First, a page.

Martin M. King, State Coordinator, National Fire Sprinkler Association – Wisconsin Chapter
(Appeared in the February 2019 issue of The Dispatcher)
National Burn Awareness Week is the first week in February, where organizations mobilize burn, fire, and life safety educators to share common burn awareness and prevention messages.
Each year, 1.1 million burn injuries require medical attention in the United States (American Burn Association, 2002) with approximately 50,000 of those requiring hospitalization. About 20,000 have major burns involving at least 25 percent of their total body surface and approximately 4,500 of these people die. More than 30 years ago, about 9,000 people died from burn injuries because facilities specializing in the treatment of burns were rare and most of these patients were treated in regular hospitals. Today, burn facilities and treatments have increased, and the number of burn fatalities has dropped by half.
The Wisconsin fire service has stepped up in support of the Burn Camp, which is now in its 25 years in existence, through donations to the Alliance for Fire Safety and PFFW Charitable Trust. The medical community has supported burn prevention and treatment through the two premier burn centers in the U.S. – Ascension Columbia St. Mary’s Burn Unit in Milwaukee and UW Burn Center in Madison. The fire sprinkler industry has supported the Burn Camp and Ascension Columbia St. Mary’s Burn Unit with donations from its annual charity golf outing. In 30 years, it’s raised over $2.8 million for burn prevention and treatment programs.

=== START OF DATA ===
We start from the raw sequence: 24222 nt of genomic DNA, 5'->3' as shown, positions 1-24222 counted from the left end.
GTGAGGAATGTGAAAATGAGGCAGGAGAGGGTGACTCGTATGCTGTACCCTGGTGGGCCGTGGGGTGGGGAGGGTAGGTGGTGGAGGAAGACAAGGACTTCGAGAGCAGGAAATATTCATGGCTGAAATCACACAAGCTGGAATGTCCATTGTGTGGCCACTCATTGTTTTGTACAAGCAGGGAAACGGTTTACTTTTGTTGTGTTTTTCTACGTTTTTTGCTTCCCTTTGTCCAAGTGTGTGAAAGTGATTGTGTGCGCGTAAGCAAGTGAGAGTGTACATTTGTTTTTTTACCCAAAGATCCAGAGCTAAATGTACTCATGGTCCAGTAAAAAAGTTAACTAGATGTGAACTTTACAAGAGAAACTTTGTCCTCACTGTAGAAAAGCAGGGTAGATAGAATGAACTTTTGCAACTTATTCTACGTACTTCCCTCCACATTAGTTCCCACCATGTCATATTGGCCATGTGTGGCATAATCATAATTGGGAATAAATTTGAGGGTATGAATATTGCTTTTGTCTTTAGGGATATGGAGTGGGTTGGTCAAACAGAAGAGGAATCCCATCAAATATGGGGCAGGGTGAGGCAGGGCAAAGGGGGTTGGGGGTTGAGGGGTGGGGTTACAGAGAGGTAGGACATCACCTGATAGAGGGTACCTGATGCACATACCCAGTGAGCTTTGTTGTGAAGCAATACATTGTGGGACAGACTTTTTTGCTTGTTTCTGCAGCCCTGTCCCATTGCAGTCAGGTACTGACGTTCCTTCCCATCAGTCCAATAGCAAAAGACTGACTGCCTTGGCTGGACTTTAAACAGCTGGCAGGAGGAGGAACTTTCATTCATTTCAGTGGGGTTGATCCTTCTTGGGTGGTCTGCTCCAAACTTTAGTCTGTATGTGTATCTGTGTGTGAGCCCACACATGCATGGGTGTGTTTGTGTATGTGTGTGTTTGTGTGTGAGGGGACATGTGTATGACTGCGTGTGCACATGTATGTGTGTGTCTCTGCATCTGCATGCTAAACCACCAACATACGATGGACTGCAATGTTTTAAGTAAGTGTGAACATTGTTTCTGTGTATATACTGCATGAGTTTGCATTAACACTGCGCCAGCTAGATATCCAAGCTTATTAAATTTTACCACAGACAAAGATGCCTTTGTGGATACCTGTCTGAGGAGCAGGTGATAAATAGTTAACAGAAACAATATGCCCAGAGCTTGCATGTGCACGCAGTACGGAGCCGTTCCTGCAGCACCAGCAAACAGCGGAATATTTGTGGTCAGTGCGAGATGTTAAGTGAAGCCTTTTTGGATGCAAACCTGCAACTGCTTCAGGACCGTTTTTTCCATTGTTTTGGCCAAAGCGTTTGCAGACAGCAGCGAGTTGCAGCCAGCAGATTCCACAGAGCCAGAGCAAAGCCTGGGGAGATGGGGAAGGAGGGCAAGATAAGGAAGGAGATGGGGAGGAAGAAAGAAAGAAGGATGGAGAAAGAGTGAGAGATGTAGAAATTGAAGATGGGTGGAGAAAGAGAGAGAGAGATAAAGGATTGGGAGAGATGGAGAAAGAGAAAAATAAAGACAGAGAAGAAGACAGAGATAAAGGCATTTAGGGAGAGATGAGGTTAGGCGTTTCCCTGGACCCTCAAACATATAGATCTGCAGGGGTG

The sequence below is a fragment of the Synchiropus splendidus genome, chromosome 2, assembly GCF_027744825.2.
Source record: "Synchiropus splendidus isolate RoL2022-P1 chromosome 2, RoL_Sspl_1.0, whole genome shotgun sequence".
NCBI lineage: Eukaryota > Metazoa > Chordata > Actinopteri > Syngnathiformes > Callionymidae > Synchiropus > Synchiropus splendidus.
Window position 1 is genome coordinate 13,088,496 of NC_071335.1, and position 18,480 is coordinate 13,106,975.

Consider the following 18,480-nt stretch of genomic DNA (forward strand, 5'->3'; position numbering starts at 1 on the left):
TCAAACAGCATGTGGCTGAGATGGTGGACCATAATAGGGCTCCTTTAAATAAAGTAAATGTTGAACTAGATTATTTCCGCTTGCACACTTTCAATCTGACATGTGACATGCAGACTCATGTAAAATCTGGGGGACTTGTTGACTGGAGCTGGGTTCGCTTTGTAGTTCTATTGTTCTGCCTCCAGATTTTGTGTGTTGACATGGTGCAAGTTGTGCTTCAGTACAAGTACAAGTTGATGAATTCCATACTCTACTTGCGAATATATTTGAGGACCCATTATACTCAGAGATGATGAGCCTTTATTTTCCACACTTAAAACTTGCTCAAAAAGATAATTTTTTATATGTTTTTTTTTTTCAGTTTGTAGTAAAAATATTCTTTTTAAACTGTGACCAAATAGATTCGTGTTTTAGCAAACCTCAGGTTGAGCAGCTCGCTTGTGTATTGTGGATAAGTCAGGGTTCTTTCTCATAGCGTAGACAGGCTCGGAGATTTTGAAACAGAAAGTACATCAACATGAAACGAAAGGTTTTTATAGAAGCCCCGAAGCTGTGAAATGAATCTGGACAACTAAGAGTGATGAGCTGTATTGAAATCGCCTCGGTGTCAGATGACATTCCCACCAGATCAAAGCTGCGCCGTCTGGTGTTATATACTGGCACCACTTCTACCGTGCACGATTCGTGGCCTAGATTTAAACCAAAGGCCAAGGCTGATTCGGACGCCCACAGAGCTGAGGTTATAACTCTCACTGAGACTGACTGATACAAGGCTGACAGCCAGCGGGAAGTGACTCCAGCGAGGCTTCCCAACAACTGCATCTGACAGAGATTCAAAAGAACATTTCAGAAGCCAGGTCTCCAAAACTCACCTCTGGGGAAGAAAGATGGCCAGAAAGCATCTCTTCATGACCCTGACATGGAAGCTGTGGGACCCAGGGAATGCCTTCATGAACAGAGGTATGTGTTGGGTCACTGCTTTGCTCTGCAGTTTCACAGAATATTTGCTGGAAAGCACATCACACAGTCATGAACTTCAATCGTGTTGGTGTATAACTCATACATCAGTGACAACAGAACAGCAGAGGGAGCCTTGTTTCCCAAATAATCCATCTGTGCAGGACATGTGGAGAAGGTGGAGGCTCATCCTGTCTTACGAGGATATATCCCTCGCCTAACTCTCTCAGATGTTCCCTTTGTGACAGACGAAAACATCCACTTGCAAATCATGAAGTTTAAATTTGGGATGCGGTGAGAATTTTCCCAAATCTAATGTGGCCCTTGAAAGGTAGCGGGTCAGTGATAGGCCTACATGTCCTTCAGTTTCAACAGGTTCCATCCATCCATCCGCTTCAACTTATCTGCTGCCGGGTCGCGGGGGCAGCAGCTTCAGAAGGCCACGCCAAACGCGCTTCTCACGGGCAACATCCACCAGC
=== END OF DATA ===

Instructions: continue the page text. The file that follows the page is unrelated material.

Fire safety programs that focus on burn prevention have been created by the United States Fire Administration and National Fire Protection Association and address youth firesetting and accidents involving the elderly. These fact sheets and campaigns are available on their websites. The National Fire Academy also has courses available that address these issues: Youth Firesetter Intervention Program Specialist and Manager, Community Risk Reduction, and Community Safety Educator.
Burn prevention for the fire service is available through the International Association of Fire Fighters and the National Volunteer Fire Council to protect first responders. They have supported education and technology changes within the fire service equipment manufacturers to improve firefighter safety and firefighter protective gear.
Lastly, it is important to continue the levels of fire protection within homes, schools, work, and other occupancies to assure the reduction of property loss, injuries, and death. This should start with the installation and maintenance of both smoke and carbon monoxide alarms in residential structures. Next, be sure that people adopt fire safe practices while using heat-producing equipment. This includes the not leaving cooking appliances or candles unattended, as well as using proper safety measures for space for heat producing equipment including space heaters and fireplaces/wood stoves. Finally, provide protection in case of a fire through the installation of fire sprinkler systems. Fire sprinklers are designed to buy time to safely evacuate – that time buys life.
Fire sprinklers save lives, property, water, money, environment, jobs, and more. They make sure business patrons and employees are safe, keep the business running, and limits liability. For more information on how fire sprinklers save lives and property, please contact Marty King at [email protected]. Or, visit the Wisconsin Chapter of the National Fire Sprinkler Association at www.nfsawi.org; the National Fire Sprinkler Association at www.nfsa.org; or the Home Fire Sprinkler Coalition at www.homefiresprinkler.org.